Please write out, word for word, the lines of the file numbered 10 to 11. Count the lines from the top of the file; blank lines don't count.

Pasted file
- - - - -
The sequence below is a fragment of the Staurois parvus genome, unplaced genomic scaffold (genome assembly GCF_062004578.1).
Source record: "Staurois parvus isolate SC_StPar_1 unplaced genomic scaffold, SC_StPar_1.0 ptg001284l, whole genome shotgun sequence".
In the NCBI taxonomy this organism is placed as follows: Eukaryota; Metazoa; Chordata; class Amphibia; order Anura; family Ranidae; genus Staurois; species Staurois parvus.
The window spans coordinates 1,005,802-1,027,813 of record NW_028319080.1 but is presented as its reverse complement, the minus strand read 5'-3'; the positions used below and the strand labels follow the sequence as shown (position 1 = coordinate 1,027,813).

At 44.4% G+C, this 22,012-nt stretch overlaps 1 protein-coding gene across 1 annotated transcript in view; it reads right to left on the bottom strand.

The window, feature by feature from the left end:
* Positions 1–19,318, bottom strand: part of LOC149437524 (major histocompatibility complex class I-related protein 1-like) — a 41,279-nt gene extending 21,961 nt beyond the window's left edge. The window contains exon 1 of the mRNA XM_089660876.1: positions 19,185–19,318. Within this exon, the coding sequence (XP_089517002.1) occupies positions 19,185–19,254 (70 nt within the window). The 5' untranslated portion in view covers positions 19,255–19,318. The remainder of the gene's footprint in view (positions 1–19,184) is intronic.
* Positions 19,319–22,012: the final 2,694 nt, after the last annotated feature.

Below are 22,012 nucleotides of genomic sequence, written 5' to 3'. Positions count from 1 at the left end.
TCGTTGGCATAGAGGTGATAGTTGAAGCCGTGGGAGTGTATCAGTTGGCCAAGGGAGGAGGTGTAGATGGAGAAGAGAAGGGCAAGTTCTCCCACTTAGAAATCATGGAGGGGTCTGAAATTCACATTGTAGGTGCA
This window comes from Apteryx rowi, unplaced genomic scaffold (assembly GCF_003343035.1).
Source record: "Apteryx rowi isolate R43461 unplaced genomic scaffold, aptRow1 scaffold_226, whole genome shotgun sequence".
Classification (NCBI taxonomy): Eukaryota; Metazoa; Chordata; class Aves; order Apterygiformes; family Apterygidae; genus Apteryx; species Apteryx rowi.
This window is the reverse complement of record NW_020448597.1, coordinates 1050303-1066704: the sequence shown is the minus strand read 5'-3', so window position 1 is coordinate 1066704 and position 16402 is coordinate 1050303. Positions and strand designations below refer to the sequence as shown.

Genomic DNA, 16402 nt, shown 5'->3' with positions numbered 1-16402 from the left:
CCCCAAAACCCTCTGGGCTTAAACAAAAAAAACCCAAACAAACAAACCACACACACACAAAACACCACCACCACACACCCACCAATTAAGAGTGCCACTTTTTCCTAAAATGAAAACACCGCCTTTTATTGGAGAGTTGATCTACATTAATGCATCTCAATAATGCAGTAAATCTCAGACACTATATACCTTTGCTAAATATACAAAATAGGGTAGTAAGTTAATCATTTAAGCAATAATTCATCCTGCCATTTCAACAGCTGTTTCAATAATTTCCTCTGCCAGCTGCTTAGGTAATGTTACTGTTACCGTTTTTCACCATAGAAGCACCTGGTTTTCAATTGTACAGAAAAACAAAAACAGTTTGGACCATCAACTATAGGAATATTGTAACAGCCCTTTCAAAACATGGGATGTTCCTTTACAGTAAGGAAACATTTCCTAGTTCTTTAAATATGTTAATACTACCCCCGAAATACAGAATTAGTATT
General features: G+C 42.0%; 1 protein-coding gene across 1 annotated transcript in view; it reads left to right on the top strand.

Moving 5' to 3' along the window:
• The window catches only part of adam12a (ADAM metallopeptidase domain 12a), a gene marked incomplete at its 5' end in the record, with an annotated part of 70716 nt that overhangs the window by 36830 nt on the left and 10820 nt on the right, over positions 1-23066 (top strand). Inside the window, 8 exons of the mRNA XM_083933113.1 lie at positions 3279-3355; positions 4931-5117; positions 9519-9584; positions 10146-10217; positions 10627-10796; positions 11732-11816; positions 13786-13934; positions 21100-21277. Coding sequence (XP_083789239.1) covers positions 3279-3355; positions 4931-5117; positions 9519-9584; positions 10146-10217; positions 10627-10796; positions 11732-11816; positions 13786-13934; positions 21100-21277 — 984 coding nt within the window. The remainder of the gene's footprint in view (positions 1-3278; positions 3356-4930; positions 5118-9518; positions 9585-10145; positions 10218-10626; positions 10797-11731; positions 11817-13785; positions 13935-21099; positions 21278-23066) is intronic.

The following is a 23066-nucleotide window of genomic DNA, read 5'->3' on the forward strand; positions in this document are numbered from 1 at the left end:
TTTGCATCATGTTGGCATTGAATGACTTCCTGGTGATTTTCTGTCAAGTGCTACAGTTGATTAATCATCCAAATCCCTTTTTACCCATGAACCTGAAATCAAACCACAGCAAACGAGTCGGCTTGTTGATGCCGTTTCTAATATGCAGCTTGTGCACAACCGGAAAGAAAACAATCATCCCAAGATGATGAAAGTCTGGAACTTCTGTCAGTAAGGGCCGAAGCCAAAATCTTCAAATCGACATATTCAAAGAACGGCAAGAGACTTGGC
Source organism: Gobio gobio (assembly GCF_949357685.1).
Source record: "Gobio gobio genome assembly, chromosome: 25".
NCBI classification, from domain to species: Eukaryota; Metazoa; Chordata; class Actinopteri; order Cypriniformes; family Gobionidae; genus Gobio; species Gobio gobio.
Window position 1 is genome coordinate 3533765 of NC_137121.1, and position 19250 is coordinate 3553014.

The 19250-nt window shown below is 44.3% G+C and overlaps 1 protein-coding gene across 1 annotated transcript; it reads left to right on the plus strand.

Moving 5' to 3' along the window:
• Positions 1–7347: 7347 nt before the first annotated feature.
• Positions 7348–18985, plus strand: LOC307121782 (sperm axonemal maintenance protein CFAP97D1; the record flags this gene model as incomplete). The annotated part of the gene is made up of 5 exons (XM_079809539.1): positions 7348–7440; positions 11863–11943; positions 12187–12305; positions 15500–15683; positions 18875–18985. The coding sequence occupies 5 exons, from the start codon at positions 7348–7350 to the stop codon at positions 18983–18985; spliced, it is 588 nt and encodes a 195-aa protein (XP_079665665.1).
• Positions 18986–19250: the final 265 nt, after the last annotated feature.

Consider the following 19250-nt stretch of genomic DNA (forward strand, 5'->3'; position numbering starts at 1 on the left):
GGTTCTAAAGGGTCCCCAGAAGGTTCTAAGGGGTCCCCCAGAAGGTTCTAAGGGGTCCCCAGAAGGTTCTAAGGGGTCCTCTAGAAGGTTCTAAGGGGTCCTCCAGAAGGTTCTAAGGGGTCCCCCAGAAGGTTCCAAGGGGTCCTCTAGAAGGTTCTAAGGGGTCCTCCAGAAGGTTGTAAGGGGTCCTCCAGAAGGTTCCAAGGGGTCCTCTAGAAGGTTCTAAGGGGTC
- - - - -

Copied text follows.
TCGTTGGCATAGAGGTGATAGTTGAAGCCGTGGGAGTGTATCAGTTGGCCAAGGGAGGAGGTGTAGATGGAGAAGAGAAGGGCAAGTTCTCCCACTTAGAAATCATGGAGGGGTCTGAAATTCACATTGTAGGTGCA
This window comes from Apteryx rowi, unplaced genomic scaffold (assembly GCF_003343035.1).